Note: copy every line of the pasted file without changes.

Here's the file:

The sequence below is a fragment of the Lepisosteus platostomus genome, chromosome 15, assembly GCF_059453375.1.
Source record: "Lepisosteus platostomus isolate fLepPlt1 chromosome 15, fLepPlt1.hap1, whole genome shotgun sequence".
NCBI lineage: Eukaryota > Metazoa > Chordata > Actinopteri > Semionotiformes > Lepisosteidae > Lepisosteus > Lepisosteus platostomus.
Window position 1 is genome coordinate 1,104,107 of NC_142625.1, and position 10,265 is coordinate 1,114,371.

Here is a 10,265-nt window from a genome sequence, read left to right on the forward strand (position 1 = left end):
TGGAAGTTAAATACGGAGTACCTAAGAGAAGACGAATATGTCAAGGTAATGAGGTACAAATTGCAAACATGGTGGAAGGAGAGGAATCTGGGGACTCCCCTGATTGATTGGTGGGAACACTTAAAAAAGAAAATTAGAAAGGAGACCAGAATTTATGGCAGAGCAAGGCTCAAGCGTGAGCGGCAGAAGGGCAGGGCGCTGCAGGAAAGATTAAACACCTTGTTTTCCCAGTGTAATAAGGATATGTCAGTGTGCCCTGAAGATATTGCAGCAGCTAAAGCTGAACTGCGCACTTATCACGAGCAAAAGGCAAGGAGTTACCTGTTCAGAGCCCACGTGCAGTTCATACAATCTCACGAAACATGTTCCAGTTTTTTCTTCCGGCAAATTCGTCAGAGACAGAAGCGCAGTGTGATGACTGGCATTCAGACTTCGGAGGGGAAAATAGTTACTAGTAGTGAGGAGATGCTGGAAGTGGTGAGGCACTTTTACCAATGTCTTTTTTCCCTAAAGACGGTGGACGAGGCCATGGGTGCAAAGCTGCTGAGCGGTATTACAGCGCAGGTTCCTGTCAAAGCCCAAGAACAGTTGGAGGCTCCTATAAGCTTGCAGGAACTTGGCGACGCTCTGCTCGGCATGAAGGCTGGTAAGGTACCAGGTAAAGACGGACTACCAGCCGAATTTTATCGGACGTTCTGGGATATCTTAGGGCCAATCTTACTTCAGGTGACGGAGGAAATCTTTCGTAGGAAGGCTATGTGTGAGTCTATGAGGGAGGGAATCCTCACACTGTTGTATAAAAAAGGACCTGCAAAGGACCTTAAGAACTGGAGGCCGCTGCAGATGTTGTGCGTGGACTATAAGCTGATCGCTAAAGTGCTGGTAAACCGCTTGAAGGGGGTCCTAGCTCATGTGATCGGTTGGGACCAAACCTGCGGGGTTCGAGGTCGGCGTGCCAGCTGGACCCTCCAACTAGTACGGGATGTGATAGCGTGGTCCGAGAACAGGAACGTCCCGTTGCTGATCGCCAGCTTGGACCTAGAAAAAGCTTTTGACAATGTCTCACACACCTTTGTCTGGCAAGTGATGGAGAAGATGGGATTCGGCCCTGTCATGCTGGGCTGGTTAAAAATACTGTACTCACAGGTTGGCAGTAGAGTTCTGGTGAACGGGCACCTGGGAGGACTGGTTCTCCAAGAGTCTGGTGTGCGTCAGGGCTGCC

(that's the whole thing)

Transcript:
The sequence below is a fragment of the Lepisosteus platostomus genome, chromosome 15, assembly GCF_059453375.1.
Source record: "Lepisosteus platostomus isolate fLepPlt1 chromosome 15, fLepPlt1.hap1, whole genome shotgun sequence".
NCBI lineage: Eukaryota > Metazoa > Chordata > Actinopteri > Semionotiformes > Lepisosteidae > Lepisosteus > Lepisosteus platostomus.
Window position 1 is genome coordinate 1,104,107 of NC_142625.1, and position 10,265 is coordinate 1,114,371.

Here is a 10,265-nt window from a genome sequence, read left to right on the forward strand (position 1 = left end):
TGGAAGTTAAATACGGAGTACCTAAGAGAAGACGAATATGTCAAGGTAATGAGGTACAAATTGCAAACATGGTGGAAGGAGAGGAATCTGGGGACTCCCCTGATTGATTGGTGGGAACACTTAAAAAAGAAAATTAGAAAGGAGACCAGAATTTATGGCAGAGCAAGGCTCAAGCGTGAGCGGCAGAAGGGCAGGGCGCTGCAGGAAAGATTAAACACCTTGTTTTCCCAGTGTAATAAGGATATGTCAGTGTGCCCTGAAGATATTGCAGCAGCTAAAGCTGAACTGCGCACTTATCACGAGCAAAAGGCAAGGAGTTACCTGTTCAGAGCCCACGTGCAGTTCATACAATCTCACGAAACATGTTCCAGTTTTTTCTTCCGGCAAATTCGTCAGAGACAGAAGCGCAGTGTGATGACTGGCATTCAGACTTCGGAGGGGAAAATAGTTACTAGTAGTGAGGAGATGCTGGAAGTGGTGAGGCACTTTTACCAATGTCTTTTTTCCCTAAAGACGGTGGACGAGGCCATGGGTGCAAAGCTGCTGAGCGGTATTACAGCGCAGGTTCCTGTCAAAGCCCAAGAACAGTTGGAGGCTCCTATAAGCTTGCAGGAACTTGGCGACGCTCTGCTCGGCATGAAGGCTGGTAAGGTACCAGGTAAAGACGGACTACCAGCCGAATTTTATCGGACGTTCTGGGATATCTTAGGGCCAATCTTACTTCAGGTGACGGAGGAAATCTTTCGTAGGAAGGCTATGTGTGAGTCTATGAGGGAGGGAATCCTCACACTGTTGTATAAAAAAGGACCTGCAAAGGACCTTAAGAACTGGAGGCCGCTGCAGATGTTGTGCGTGGACTATAAGCTGATCGCTAAAGTGCTGGTAAACCGCTTGAAGGGGGTCCTAGCTCATGTGATCGGTTGGGACCAAACCTGCGGGGTTCGAGGTCGGCGTGCCAGCTGGACCCTCCAACTAGTACGGGATGTGATAGCGTGGTCCGAGAACAGGAACGTCCCGTTGCTGATCGCCAGCTTGGACCTAGAAAAAGCTTTTGACAATGTCTCACACACCTTTGTCTGGCAAGTGATGGAGAAGATGGGATTCGGCCCTGTCATGCTGGGCTGGTTAAAAATACTGTACTCACAGGTTGGCAGTAGAGTTCTGGTGAACGGGCACCTGGGAGGACTGGTTCTCCAAGAGTCTGGTGTGCGTCAGGGCTGCC